John Riccitello, the CEO largely credited with the turnaround in both the fortunes and attitude of Electronic Arts, has told a graduating class at California's University of Berkeley that in order to do anything worthwhile, they must be prepared for failure.
The executive spoke about the mercurial fortunes of his company, and how a lack of preparation for the most recent generational shift, alongside the transition to social and casual gaming, nearly cost everything. Those failures, he believes, were essential learning experiences.
"Failing well matters because it is ultimately how you define your reputation and, I think, how you will see yourself," Riccitello told students.
"Four years ago I held a meeting and told employees that we were in a do or die situation. We were failing. We could invest and re-tool for radical change, or we could accept the shrinking share of a shrinking pie and eventually die.
"The internet was about to do to the game industry what it had done to music, movies and newspapers," he continued. "We were facing a world going through unbelievable change with the rise of smartphones, social networks, and more recently the iPad, each of which has turned out to be a platform where gaming is the number one application."
"I wish I could tell you it's all paid off. Yes we've had a few wins, but there's much more to do. We're proud that our game quality is up, our cost is down, and our profits are up. That the investments and the notion that we could build a business beyond simply packaged goods is working.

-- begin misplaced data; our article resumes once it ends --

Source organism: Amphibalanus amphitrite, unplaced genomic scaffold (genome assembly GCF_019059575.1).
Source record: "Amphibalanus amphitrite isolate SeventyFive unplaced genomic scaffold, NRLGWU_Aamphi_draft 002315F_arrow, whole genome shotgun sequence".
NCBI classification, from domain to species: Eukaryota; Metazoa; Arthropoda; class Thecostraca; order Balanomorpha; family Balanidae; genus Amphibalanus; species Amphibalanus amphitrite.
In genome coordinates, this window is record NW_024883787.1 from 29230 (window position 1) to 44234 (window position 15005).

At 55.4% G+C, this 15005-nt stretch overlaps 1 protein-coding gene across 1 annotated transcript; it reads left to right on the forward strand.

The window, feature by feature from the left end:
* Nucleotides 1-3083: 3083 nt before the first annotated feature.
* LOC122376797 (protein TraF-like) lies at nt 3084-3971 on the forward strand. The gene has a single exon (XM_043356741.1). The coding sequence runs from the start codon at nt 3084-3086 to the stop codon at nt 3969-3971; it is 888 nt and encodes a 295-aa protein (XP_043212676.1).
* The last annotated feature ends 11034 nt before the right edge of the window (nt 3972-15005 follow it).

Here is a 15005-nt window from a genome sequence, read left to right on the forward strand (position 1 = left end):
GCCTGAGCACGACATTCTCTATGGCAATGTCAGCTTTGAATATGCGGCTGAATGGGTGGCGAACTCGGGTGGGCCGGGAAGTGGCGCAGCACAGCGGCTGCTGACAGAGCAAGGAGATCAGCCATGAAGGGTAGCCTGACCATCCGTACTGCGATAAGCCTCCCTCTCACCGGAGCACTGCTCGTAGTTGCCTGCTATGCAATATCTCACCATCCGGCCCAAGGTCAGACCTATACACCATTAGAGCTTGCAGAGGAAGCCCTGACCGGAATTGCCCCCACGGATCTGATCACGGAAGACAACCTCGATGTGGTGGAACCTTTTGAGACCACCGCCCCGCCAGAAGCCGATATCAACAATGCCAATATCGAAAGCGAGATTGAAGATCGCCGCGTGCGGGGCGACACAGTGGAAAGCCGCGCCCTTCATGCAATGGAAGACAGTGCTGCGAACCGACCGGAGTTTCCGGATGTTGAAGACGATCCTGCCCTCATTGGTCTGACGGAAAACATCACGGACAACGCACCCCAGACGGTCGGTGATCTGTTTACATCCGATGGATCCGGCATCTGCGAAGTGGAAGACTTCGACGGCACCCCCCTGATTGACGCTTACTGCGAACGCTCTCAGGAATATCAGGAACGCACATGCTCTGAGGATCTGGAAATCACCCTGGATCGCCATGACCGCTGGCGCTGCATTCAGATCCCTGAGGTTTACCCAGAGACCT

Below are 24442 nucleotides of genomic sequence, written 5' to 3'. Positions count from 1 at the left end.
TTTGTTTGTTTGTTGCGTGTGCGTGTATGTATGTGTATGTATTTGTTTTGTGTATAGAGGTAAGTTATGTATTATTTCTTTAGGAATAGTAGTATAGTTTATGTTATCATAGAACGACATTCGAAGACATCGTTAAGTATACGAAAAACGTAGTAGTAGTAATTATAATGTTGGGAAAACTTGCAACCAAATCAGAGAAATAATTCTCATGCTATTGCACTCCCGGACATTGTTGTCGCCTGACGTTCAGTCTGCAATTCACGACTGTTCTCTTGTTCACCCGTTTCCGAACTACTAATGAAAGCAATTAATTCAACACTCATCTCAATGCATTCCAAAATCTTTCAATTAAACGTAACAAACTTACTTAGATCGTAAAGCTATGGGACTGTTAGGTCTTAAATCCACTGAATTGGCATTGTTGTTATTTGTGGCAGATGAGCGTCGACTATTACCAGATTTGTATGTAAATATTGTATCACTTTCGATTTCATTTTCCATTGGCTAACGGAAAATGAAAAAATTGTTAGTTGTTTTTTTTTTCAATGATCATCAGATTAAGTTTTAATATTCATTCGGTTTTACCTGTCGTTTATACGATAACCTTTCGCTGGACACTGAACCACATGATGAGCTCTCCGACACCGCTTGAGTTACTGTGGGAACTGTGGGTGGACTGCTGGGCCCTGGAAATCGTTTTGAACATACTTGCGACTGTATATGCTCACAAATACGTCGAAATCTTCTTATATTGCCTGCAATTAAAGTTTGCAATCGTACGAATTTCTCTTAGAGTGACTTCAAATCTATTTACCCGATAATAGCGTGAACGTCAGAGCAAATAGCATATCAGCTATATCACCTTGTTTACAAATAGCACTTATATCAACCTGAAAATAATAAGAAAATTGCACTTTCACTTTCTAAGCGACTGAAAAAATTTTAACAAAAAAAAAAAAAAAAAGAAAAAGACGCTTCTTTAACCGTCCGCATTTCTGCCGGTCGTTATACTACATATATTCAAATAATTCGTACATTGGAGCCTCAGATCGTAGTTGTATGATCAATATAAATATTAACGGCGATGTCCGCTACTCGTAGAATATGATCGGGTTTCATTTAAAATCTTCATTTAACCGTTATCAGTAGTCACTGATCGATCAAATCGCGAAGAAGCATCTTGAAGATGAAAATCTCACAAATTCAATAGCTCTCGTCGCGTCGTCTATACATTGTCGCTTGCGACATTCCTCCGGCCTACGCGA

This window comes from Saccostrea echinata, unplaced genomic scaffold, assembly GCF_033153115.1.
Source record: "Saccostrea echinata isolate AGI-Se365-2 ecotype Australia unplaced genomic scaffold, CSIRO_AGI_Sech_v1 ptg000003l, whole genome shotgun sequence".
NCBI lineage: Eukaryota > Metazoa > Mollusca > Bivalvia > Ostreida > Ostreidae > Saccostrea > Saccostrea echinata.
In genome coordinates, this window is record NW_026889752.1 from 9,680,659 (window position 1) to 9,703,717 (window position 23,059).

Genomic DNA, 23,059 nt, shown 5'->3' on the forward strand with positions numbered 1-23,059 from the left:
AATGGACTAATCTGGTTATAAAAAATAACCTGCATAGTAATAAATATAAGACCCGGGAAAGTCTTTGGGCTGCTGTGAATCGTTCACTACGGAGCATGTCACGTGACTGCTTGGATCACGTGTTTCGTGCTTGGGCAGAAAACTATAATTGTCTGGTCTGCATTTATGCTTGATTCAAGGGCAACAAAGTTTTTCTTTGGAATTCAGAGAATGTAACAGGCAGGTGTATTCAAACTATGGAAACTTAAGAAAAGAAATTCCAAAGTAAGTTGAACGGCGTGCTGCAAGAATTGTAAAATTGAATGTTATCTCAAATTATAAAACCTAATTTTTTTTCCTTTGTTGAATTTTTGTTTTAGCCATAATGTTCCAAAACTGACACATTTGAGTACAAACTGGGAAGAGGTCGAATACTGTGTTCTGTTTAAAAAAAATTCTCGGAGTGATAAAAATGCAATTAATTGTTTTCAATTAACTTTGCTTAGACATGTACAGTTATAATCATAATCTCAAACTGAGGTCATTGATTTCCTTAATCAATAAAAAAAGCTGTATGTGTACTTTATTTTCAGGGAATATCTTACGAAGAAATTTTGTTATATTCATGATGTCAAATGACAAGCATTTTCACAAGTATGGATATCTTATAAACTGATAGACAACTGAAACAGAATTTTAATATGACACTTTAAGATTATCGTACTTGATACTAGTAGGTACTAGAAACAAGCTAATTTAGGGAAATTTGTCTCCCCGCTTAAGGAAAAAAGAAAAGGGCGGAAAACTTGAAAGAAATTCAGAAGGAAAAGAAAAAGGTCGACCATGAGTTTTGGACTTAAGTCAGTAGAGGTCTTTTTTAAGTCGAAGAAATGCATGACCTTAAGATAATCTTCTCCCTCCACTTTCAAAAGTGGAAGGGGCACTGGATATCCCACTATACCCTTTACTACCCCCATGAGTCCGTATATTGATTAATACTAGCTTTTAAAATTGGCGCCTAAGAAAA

"And we're happy that Wall Street is starting to respond. But I'm not standing in front of shareholders in a flight suit claiming mission accomplished.
"So while the lesson isn't over, we've learned a lot."
It's not the first time which Riccitello has addressed the problems which accompanied the generational transition, having spoken about the period during an technology conference earlier this year. During that session, Riccitello described how the publisher had "dropped the ball" but recovered competitiveness.
"Through this last transition to the PS3 era, Xbox 360, Wii - for a whole bunch of reasons that aren't worth getting into in a short answer, I think it's fair to say we dropped the ball," Riccitello told listeners. "Our IP deteriorated, our costs went up, and we didn't really have an answer for the rise of digital.
"Over the last three years, we've made a dramatic number of changes, which can be described as part turnaround, part transformation. The turnaround has been cutting our title slate in half and dramatically strengthening our intellectual property portfolio. I think we have the strongest IP portfolio, by far, in the industry today.
"At the same time we have been managing costs aggressively and we have built a leading position, a broad base, in digital gaming. Whether it's mobile, strength in social networks, microtransaction-based services, game services. This past year, we recorded over $700 million in purely digital revenue streams."